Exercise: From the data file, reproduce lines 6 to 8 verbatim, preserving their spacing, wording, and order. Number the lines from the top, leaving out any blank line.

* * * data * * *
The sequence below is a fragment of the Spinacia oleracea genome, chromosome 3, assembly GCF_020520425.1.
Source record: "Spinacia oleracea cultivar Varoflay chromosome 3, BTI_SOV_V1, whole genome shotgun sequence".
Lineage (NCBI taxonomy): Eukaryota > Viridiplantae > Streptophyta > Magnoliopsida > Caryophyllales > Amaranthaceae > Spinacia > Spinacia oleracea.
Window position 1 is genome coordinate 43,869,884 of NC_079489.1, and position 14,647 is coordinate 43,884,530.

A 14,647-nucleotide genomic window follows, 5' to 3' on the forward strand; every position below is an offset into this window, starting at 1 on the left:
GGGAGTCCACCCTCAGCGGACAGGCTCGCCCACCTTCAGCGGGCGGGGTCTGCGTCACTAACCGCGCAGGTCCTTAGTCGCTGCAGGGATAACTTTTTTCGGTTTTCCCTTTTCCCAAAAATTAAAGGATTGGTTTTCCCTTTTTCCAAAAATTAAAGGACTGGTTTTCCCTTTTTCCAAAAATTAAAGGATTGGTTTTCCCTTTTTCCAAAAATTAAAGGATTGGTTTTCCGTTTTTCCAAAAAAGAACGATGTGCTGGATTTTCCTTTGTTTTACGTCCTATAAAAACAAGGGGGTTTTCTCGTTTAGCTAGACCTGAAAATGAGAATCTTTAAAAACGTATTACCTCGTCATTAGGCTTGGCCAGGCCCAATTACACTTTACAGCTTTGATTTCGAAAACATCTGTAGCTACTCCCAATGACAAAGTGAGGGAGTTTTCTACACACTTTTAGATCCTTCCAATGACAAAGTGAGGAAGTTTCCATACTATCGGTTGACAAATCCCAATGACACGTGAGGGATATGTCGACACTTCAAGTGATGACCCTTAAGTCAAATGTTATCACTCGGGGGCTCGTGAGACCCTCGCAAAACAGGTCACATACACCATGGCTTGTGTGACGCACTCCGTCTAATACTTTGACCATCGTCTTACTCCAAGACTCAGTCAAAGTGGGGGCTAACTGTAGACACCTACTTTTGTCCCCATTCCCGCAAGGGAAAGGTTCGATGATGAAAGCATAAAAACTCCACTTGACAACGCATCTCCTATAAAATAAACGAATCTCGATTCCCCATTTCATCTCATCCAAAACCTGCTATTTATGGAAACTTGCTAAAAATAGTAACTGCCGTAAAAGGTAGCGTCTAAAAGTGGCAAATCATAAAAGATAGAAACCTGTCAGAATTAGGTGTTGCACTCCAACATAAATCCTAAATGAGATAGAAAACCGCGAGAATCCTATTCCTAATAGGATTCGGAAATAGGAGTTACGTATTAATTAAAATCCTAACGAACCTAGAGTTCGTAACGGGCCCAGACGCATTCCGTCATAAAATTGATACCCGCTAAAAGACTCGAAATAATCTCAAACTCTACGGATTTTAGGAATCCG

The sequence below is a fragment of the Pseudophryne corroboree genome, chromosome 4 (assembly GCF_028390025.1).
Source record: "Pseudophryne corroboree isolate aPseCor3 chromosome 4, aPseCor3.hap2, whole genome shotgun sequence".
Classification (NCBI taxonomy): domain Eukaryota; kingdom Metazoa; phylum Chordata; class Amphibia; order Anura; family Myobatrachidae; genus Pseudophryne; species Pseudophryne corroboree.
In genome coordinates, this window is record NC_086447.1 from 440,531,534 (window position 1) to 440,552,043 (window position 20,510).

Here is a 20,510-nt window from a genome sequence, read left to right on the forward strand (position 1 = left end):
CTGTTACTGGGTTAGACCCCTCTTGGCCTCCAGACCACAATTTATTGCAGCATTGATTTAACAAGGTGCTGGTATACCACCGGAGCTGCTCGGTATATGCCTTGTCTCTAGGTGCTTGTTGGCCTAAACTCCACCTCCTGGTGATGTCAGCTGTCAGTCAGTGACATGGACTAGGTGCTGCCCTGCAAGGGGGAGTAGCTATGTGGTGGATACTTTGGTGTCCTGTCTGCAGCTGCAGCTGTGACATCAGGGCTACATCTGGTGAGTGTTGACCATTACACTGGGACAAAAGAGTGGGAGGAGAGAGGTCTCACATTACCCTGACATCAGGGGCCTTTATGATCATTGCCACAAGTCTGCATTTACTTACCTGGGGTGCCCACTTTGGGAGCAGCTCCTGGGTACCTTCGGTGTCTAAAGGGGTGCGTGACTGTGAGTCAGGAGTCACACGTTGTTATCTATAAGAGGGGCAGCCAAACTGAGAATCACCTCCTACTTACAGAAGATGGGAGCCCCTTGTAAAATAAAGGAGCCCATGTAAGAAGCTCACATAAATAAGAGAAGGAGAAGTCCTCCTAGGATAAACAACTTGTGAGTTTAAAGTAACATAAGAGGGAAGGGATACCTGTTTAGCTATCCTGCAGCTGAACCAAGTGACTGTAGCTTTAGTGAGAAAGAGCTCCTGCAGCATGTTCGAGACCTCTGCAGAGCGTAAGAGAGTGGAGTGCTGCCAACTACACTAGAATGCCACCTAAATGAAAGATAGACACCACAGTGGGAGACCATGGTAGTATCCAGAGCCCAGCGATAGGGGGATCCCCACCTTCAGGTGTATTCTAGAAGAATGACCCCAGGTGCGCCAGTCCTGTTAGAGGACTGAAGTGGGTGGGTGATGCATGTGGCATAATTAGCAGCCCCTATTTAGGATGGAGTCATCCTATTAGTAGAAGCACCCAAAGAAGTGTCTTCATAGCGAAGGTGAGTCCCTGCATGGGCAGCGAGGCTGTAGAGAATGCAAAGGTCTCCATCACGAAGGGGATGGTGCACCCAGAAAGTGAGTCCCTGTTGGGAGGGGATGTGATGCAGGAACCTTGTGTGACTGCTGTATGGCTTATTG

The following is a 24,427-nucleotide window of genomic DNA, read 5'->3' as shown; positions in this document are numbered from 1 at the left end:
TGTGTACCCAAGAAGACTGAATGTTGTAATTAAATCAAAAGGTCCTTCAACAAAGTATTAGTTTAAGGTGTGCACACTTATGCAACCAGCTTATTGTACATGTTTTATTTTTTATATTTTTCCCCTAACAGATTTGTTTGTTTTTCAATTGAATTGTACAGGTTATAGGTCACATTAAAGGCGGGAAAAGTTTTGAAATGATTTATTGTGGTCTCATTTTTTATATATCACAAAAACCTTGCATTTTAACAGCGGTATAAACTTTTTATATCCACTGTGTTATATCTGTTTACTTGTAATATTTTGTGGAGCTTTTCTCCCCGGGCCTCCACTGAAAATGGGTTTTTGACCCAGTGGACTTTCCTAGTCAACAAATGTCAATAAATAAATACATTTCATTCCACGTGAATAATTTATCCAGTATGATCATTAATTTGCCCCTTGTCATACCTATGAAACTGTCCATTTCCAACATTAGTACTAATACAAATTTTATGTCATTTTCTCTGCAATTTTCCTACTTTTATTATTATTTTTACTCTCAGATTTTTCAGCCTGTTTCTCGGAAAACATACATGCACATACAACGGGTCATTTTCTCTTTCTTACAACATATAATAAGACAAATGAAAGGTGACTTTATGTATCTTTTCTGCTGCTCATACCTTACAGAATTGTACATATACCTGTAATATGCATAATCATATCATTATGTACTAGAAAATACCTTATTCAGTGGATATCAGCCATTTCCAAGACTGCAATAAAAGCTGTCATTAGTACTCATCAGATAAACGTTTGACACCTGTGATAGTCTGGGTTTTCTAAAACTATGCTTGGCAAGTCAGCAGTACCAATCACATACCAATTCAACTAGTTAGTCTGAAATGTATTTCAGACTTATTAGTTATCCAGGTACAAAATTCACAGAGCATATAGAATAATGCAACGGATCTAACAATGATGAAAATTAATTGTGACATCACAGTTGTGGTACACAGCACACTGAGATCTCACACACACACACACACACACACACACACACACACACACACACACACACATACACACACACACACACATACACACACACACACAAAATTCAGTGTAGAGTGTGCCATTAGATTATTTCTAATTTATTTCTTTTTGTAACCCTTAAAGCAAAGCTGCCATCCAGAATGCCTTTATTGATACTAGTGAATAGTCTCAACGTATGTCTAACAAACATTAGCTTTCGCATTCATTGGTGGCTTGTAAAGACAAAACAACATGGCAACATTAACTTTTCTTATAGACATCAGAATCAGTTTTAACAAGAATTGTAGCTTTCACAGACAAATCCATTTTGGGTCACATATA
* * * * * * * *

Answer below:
GGGAGTCCACCCTCAGCGGACAGGCTCGCCCACCTTCAGCGGGCGGGGTCTGCGTCACTAACCGCGCAGGTCCTTAGTCGCTGCAGGGATAACTTTTTTCGGTTTTCCCTTTTCCCAAAAATTAAAGGATTGGTTTTCCCTTTTTCCAAAAATTAAAGGACTGGTTTTCCCTTTTTCCAAAAATTAAAGGATTGGTTTTCCCTTTTTCCAAAAATTAAAGGATTGGTTTTCCGTTTTTCCAAAAAAGAACGATGTGCTGGATTTTCCTTTGTTTTACGTCCTATAAAAACAAGGGGGTTTTCTCGTTTAGCTAGACCTGAAAATGAGAATCTTTAAAAACGTATTACCTCGTCATTAGGCTTGGCCAGGCCCAATTACACTTTACAGCTTTGATTTCGAAAACATCTGTAGCTACTCCCAATGACAAAGTGAGGGAGTTTTCTACACACTTTTAGATCCTTCCAATGACAAAGTGAGGAAGTTTCCATACTATCGGTTGACAAATCCCAATGACACGTGAGGGATATGTCGACACTTCAAGTGATGACCCTTAAGTCAAATGTTATCACTCGGGGGCTCGTGAGACCCTCGCAAAACAGGTCACATACACCATGGCTTGTGTGACGCACTCCGTCTAATACTTTGACCATCGTCTTACTCCAAGACTCAGTCAAAGTGGGGGCTAACTGTAGACACCTACTTTTGTCCCCATTCCCGCAAGGGAAAGGTTCGATGATGAAAGCATAAAAACTCCACTTGACAACGCATCTCCTATAAAATAAACGAATCTCGATTCCCCATTTCATCTCATCCAAAACCTGCTATTTATGGAAACTTGCTAAAAATAGTAACTGCCGTAAAAGGTAGCGTCTAAAAGTGGCAAATCATAAAAGATAGAAACCTGTCAGAATTAGGTGTTGCACTCCAACATAAATCCTAAATGAGATAGAAAACCGCGAGAATCCTATTCCTAATAGGATTCGGAAATAGGAGTTACGTATTAATTAAAATCCTAACGAACCTAGAGTTCGTAACGGGCCCAGACGCATTCCGTCATAAAATTGATACCCGCTAAAAGACTCGAAATAATCTCAAACTCTACGGATTTTAGGAATCCG

The sequence below is a fragment of the Pseudophryne corroboree genome, chromosome 4 (assembly GCF_028390025.1).
Source record: "Pseudophryne corroboree isolate aPseCor3 chromosome 4, aPseCor3.hap2, whole genome shotgun sequence".